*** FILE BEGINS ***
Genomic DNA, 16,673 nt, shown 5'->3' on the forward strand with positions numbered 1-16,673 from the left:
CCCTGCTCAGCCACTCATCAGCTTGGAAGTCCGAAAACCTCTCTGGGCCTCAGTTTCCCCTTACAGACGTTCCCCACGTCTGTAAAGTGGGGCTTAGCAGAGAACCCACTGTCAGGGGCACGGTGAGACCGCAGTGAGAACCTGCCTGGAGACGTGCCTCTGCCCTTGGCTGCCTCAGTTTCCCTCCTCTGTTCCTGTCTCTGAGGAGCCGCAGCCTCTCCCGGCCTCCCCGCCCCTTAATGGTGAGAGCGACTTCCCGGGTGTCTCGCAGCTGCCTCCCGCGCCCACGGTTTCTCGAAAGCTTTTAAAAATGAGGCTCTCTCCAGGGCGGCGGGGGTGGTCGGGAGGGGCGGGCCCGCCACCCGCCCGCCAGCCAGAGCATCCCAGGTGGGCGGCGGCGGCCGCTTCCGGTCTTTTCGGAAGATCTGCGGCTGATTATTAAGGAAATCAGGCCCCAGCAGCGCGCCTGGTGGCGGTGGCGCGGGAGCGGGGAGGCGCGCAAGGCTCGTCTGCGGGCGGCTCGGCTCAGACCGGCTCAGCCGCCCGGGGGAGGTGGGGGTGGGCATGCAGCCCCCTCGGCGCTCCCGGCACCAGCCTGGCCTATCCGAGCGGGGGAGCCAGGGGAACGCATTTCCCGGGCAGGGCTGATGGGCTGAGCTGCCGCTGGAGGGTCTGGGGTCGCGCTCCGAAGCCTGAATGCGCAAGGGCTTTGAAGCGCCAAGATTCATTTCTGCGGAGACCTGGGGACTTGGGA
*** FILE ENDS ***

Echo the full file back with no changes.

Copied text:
Genomic DNA, 16,673 nt, shown 5'->3' on the forward strand with positions numbered 1-16,673 from the left:
CCCTGCTCAGCCACTCATCAGCTTGGAAGTCCGAAAACCTCTCTGGGCCTCAGTTTCCCCTTACAGACGTTCCCCACGTCTGTAAAGTGGGGCTTAGCAGAGAACCCACTGTCAGGGGCACGGTGAGACCGCAGTGAGAACCTGCCTGGAGACGTGCCTCTGCCCTTGGCTGCCTCAGTTTCCCTCCTCTGTTCCTGTCTCTGAGGAGCCGCAGCCTCTCCCGGCCTCCCCGCCCCTTAATGGTGAGAGCGACTTCCCGGGTGTCTCGCAGCTGCCTCCCGCGCCCACGGTTTCTCGAAAGCTTTTAAAAATGAGGCTCTCTCCAGGGCGGCGGGGGTGGTCGGGAGGGGCGGGCCCGCCACCCGCCCGCCAGCCAGAGCATCCCAGGTGGGCGGCGGCGGCCGCTTCCGGTCTTTTCGGAAGATCTGCGGCTGATTATTAAGGAAATCAGGCCCCAGCAGCGCGCCTGGTGGCGGTGGCGCGGGAGCGGGGAGGCGCGCAAGGCTCGTCTGCGGGCGGCTCGGCTCAGACCGGCTCAGCCGCCCGGGGGAGGTGGGGGTGGGCATGCAGCCCCCTCGGCGCTCCCGGCACCAGCCTGGCCTATCCGAGCGGGGGAGCCAGGGGAACGCATTTCCCGGGCAGGGCTGATGGGCTGAGCTGCCGCTGGAGGGTCTGGGGTCGCGCTCCGAAGCCTGAATGCGCAAGGGCTTTGAAGCGCCAAGATTCATTTCTGCGGAGACCTGGGGACTTGGGA